Have we shoveled enough dirt on the standalone concept know as “digital marketing”?
Perhaps. Perhaps it is once and truly buried. So, long live whatever comes next.
No matter the lexicon that grew up around the digital dynamic that has, over the past twenty years, radically altered what was considered the sacrosanct marketing mix, what we are now operating in is a new world where internet, interactive, ecommerce and digital fail as accurate descriptors. Content and context now drive market conversation and customer engagement and, by extension, power today’s marketing machine. We now dance digitally in a world where the tried-and-true, expensive marketing tools and campaigns of that other era are less and less correlated with market success.
So, where do we go from here?
After years of making such a fuss about digital as a new and unique way to deliver the marketing mission and amid claims that “it” requires a special skill set, it is time to accept that digital marketing really has become marketing. That recognition imputes that a new approach, model, focus and set of tools forms that foundation of the marketing art and science. We are digital and digital is us! So, does that signal that we should close the doors on the standalone, discrete digital marketing department and go forth bravely into this new post-digital world? Yes, but maybe, no. That depends, greatly, on where your organization sits in the digital marketing maturity curve. Been doing it a long time, then you probably have evolved and transformed your marketing by embedding digital/social/mobile into every channel, tool, campaign and piece of content you employ. Still struggling with the when, where, who, what and how to integrate digital capabilities. Then, maybe, wait a bit.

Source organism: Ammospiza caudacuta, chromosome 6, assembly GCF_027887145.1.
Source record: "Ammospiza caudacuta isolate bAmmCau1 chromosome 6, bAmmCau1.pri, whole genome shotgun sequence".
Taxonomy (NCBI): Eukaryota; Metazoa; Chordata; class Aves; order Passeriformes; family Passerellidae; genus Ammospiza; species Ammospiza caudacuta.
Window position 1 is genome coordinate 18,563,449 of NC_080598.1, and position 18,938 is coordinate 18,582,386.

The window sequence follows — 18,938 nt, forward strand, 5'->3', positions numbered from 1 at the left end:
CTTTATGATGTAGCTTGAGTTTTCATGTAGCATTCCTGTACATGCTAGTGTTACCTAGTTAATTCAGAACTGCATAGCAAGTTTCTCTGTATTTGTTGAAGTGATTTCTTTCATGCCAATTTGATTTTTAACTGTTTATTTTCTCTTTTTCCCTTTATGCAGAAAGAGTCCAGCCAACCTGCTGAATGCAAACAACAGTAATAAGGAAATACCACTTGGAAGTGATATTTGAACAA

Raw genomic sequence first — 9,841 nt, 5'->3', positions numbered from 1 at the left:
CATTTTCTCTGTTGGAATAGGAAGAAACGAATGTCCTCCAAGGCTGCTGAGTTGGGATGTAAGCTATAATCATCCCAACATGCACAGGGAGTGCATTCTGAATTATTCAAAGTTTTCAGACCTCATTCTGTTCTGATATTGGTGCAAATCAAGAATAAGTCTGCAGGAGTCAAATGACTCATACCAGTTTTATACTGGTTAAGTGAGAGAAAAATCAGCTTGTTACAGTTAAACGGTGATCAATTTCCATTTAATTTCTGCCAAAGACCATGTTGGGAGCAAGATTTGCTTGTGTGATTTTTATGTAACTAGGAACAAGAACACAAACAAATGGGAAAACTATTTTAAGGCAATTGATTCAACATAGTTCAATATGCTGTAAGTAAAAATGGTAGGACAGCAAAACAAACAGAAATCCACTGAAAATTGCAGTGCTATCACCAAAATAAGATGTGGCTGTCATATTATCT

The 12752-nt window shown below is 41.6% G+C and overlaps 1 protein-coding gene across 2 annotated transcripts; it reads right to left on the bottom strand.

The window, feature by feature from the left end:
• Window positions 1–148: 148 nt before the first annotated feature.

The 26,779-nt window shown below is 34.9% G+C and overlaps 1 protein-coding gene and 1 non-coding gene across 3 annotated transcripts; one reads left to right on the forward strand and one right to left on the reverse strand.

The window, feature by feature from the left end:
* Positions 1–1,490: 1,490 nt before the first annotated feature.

One thing that really hasn’t changed from the “old days” is the importance of content. The marketing department of the present and future will focus on creating, managing and leveraging great content. What has changed, primarily due to all the digital tools available to marketing organizations – search, analytics, social listening, etc. – is the ability to understand and utilize context.
In a very real sense, this post-digital marketing model focuses more and more on micro-managing the buyer’s journey. We possess the technology to know who they are, where they are, when they are there and why they are there, all of which are quite ephemeral. A buyer’s context today will not be their context tomorrow and the information they require to increasingly formalize their decision needs will align along and across the journey or no sale.
So, the days of digital marketing are numbered, even for those enterprises that are still on the upslope of the maturity curve. Marketing models of the future will not distinguish between digital and analogue, bought, earned or owned. From here forward, the story a company tells its market constituencies must be refined and consistent across all content and channels. This will drive marketers to jettison the old org chart that divided marketing into discrete functional units that handled PR, research and analysis, marcom, advertising, events and, later, email, social, SEO, content and web. Every piece of content, in whatever form – slide deck, press release, video, podcast, etc – must be considered as inventory for each and every channel available to connect with the target audience. So, the marketing organization of today and tomorrow must be more integrated, more agile, more engaged, more analytics-driven and, yes, more digital.